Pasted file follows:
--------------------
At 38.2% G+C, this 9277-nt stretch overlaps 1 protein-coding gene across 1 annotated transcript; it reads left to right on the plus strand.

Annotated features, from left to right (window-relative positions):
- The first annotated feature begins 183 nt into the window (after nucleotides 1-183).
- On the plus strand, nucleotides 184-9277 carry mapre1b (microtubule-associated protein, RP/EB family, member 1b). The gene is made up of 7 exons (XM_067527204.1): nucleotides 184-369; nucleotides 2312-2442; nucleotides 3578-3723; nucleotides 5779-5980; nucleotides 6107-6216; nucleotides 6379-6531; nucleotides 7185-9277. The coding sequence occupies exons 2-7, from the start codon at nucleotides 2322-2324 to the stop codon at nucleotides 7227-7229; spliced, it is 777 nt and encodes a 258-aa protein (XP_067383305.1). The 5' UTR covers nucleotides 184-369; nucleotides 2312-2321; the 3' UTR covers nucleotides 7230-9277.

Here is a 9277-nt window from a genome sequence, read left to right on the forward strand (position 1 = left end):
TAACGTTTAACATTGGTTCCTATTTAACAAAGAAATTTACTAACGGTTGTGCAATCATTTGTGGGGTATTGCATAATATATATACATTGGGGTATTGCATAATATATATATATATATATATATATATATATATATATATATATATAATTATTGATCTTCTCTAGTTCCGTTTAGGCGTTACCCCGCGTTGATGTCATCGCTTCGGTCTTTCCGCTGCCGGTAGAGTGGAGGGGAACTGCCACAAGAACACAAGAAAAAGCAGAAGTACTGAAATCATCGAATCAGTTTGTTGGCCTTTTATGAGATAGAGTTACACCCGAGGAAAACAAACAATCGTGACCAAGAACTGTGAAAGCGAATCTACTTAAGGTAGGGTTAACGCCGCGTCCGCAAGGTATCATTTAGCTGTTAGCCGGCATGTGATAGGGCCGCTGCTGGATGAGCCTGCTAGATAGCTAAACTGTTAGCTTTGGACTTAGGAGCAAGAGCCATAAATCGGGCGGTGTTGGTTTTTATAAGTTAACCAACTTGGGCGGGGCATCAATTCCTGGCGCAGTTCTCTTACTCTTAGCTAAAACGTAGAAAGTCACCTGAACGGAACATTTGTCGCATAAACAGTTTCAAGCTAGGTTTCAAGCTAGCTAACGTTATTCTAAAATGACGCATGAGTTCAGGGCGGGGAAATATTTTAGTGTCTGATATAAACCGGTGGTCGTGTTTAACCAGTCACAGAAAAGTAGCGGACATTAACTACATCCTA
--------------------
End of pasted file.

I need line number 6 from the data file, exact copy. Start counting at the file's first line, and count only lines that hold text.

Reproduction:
TAACGTTTAACATTGGTTCCTATTTAACAAAGAAATTTACTAACGGTTGTGCAATCATTTGTGGGGTATTGCATAATATATATACATTGGGGTATTGCATAATATATATATATATATATATATATATATATATATATATATATATAATTATTGATCTTCTCTAGTTCCGTTTAGGCGTTACCCCGCGTTGATGTCATCGCTTCGGTCTTTCCGCTGCCGGTAGAGTGGAGGGGAACTGCCACAAGAACACAAGAAAAAGCAGAAGTACTGAAATCATCGAATCAGTTTGTTGGCCTTTTATGAGATAGAGTTACACCCGAGGAAAACAAACAATCGTGACCAAGAACTGTGAAAGCGAATCTACTTAAGGTAGGGTTAACGCCGCGTCCGCAAGGTATCATTTAGCTGTTAGCCGGCATGTGATAGGGCCGCTGCTGGATGAGCCTGCTAGATAGCTAAACTGTTAGCTTTGGACTTAGGAGCAAGAGCCATAAATCGGGCGGTGTTGGTTTTTATAAGTTAACCAACTTGGGCGGGGCATCAATTCCTGGCGCAGTTCTCTTACTCTTAGCTAAAACGTAGAAAGTCACCTGAACGGAACATTTGTCGCATAAACAGTTTCAAGCTAGGTTTCAAGCTAGCTAACGTTATTCTAAAATGACGCATGAGTTCAGGGCGGGGAAATATTTTAGTGTCTGATATAAACCGGTGGTCGTGTTTAACCAGTCACAGAAAAGTAGCGGACATTAACTACATCCTA